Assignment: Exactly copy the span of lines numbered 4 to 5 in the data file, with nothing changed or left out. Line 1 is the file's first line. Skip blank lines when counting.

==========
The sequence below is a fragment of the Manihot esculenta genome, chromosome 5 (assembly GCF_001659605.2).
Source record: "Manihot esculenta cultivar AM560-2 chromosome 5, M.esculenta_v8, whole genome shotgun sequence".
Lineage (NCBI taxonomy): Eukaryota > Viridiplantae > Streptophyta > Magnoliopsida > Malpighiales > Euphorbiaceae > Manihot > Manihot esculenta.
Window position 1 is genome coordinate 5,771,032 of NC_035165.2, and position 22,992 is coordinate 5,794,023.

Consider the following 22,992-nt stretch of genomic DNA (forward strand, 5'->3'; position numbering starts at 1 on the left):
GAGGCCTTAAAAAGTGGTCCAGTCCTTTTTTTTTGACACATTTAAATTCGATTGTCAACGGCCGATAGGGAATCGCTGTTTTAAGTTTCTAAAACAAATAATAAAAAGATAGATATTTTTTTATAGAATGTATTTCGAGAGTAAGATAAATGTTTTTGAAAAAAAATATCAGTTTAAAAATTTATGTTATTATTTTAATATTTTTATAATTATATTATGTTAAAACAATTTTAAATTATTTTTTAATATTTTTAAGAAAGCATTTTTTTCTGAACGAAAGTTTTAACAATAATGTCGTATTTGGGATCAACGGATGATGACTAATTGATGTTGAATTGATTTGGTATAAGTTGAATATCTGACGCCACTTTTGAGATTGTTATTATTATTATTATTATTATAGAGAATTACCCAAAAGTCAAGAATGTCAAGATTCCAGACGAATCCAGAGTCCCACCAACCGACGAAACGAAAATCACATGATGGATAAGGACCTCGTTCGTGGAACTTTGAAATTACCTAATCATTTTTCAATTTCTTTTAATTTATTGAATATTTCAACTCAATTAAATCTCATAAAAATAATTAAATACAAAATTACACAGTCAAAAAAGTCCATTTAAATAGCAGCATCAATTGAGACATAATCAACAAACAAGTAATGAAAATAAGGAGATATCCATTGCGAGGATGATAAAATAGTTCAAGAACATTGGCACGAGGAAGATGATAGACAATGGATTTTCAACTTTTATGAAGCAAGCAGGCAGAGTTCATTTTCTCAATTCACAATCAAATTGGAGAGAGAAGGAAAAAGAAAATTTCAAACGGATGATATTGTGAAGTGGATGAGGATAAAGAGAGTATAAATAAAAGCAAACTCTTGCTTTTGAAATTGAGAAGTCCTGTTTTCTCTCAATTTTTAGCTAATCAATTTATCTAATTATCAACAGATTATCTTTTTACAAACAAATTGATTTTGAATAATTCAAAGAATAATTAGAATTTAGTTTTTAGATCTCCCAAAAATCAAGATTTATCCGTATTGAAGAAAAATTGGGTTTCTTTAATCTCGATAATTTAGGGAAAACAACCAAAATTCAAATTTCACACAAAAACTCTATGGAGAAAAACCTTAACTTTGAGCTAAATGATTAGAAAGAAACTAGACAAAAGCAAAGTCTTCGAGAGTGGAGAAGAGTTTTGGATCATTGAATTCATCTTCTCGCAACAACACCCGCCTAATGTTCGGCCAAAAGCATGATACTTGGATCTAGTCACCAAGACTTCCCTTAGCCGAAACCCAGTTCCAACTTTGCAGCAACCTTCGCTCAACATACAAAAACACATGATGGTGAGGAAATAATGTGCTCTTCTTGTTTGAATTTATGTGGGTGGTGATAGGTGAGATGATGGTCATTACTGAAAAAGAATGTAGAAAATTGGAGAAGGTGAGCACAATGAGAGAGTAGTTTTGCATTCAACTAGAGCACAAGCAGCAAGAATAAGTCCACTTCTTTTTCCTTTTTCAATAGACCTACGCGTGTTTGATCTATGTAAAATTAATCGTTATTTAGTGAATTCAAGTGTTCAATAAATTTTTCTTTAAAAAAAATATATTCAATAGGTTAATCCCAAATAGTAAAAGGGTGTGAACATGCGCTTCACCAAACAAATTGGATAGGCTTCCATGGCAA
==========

Window position 1 is genome coordinate 5,771,032 of NC_035165.2, and position 22,992 is coordinate 5,794,023.

Consider the following 22,992-nt stretch of genomic DNA (forward strand, 5'->3'; position numbering starts at 1 on the left):